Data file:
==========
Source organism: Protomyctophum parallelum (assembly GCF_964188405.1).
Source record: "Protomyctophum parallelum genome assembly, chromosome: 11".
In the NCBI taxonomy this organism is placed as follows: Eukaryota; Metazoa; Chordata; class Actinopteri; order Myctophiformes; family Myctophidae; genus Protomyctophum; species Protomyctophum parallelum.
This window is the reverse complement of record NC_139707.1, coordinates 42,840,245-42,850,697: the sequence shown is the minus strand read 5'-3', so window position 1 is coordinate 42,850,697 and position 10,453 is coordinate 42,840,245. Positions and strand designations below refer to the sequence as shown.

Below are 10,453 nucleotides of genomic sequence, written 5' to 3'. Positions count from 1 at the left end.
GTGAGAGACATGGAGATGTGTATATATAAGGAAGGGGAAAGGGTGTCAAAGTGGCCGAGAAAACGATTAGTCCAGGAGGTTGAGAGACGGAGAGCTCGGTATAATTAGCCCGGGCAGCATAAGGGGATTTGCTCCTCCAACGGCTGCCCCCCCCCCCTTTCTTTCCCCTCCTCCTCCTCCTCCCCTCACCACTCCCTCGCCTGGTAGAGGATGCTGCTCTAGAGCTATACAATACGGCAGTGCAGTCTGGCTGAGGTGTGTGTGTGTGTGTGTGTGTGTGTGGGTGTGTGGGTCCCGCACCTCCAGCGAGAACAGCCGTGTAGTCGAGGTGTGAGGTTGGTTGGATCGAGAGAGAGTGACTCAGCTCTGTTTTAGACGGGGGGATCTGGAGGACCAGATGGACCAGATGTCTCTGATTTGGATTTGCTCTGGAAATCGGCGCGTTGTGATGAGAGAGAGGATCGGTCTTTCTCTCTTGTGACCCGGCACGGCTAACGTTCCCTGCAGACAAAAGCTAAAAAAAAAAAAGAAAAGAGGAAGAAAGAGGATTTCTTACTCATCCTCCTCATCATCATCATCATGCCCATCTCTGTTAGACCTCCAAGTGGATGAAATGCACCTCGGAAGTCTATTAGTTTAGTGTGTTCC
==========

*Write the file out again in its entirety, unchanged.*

Source organism: Protomyctophum parallelum (assembly GCF_964188405.1).
Source record: "Protomyctophum parallelum genome assembly, chromosome: 11".
In the NCBI taxonomy this organism is placed as follows: Eukaryota; Metazoa; Chordata; class Actinopteri; order Myctophiformes; family Myctophidae; genus Protomyctophum; species Protomyctophum parallelum.
This window is the reverse complement of record NC_139707.1, coordinates 42,840,245-42,850,697: the sequence shown is the minus strand read 5'-3', so window position 1 is coordinate 42,850,697 and position 10,453 is coordinate 42,840,245. Positions and strand designations below refer to the sequence as shown.

Below are 10,453 nucleotides of genomic sequence, written 5' to 3'. Positions count from 1 at the left end.
GTGAGAGACATGGAGATGTGTATATATAAGGAAGGGGAAAGGGTGTCAAAGTGGCCGAGAAAACGATTAGTCCAGGAGGTTGAGAGACGGAGAGCTCGGTATAATTAGCCCGGGCAGCATAAGGGGATTTGCTCCTCCAACGGCTGCCCCCCCCCCCTTTCTTTCCCCTCCTCCTCCTCCTCCCCTCACCACTCCCTCGCCTGGTAGAGGATGCTGCTCTAGAGCTATACAATACGGCAGTGCAGTCTGGCTGAGGTGTGTGTGTGTGTGTGTGTGTGTGTGGGTGTGTGGGTCCCGCACCTCCAGCGAGAACAGCCGTGTAGTCGAGGTGTGAGGTTGGTTGGATCGAGAGAGAGTGACTCAGCTCTGTTTTAGACGGGGGGATCTGGAGGACCAGATGGACCAGATGTCTCTGATTTGGATTTGCTCTGGAAATCGGCGCGTTGTGATGAGAGAGAGGATCGGTCTTTCTCTCTTGTGACCCGGCACGGCTAACGTTCCCTGCAGACAAAAGCTAAAAAAAAAAAAGAAAAGAGGAAGAAAGAGGATTTCTTACTCATCCTCCTCATCATCATCATCATGCCCATCTCTGTTAGACCTCCAAGTGGATGAAATGCACCTCGGAAGTCTATTAGTTTAGTGTGTTCC